What struck me most, though, was our visit to the Reichstag, the home of the German Parliament. From the outside, it looks like the old Reichstag – Gothic, imposing, and intimidating. Much of the building’s interior is made of plexiglass (or some other like material). As you look through a floor to ceiling window on a memorial to those who died trying to escape over the Berlin Wall, you understand the architect’s vision. The purpose of the architecture is to serve as a constant reminder of the importance of the transparency of democracy.
That’s a powerful thought. There are people who look at any German over a certain age and wonder what they were doing during the Holocaust. Now I look at that same person and consider that here is a person who understands what it’s like to live without democracy. I’m 41 years old, born in America. No matter how angry I am about our civil liberties that have been taken away since 9/11 or that are still denied to segments of our society, I have never known what it’s like to live without democracy.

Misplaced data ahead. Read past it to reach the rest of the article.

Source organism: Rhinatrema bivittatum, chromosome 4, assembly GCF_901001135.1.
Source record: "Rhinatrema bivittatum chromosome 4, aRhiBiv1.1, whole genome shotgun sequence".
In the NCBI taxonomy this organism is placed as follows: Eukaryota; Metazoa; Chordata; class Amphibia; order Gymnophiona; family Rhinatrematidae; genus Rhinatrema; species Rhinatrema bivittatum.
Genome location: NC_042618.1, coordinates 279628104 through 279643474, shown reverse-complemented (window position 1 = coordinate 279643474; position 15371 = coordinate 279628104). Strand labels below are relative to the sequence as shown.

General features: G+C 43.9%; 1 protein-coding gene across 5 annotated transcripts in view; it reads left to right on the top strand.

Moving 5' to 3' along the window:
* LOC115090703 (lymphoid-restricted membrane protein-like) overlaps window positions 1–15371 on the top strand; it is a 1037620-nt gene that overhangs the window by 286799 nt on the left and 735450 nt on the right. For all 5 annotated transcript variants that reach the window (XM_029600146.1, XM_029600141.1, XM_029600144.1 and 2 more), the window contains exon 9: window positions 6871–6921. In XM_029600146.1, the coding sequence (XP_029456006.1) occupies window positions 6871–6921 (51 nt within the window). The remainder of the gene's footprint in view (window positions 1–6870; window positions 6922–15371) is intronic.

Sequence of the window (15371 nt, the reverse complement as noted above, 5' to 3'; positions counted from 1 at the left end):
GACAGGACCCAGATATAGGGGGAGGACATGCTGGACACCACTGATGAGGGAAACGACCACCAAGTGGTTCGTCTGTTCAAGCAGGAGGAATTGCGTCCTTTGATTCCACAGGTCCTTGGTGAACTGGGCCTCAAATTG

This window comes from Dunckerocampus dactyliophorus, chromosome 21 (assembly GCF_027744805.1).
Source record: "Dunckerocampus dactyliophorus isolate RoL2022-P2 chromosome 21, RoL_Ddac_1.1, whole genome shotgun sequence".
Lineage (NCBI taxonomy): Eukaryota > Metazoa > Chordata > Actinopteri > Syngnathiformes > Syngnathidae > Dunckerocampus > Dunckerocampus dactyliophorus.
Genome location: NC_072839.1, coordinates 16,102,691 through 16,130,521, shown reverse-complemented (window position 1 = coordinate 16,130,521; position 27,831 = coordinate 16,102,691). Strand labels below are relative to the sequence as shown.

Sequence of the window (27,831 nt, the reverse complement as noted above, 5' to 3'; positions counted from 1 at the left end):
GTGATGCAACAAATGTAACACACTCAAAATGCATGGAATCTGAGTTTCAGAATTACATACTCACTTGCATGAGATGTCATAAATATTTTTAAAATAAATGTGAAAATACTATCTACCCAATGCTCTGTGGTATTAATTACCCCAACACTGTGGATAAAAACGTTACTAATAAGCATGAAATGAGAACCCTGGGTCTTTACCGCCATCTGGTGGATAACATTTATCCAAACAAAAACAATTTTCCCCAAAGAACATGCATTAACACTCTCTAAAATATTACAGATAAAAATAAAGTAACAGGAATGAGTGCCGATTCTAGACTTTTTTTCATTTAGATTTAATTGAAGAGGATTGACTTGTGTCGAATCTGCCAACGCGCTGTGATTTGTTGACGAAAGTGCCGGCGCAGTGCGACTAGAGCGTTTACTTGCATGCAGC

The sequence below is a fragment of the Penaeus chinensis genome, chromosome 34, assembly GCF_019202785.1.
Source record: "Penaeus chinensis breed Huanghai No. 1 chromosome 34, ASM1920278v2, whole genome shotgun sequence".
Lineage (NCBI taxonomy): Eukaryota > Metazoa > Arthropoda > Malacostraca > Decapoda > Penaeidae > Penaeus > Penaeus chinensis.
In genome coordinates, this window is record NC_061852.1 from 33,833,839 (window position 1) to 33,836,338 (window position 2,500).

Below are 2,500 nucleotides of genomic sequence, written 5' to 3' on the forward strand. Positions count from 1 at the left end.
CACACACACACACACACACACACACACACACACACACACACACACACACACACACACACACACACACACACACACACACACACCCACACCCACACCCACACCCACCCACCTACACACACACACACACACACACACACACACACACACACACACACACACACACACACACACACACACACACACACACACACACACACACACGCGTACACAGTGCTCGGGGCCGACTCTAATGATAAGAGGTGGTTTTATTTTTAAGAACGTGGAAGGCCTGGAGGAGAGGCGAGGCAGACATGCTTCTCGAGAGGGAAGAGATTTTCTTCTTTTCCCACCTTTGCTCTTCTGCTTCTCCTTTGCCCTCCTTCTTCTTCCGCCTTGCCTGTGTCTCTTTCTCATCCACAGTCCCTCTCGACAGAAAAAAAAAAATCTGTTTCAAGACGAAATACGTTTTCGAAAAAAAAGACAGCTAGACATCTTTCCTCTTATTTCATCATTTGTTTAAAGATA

In a small town outside Bad Arolsen, where the International Committee of the Red Cross maintains an archive of 50 million original Holocaust records, I visited a tiny Jewish cemetery that has been restored by volunteers. When they restored the low cemetery wall, they inserted plaques with the names of the Jews who were taken away. And they left empty spaces representing the absence the community feels. In the next town they’ve restored the synagogue, and schoolchildren visit as part of their curriculum. In the next town volunteers have turned a house into a museum remembering the Jews that were lost.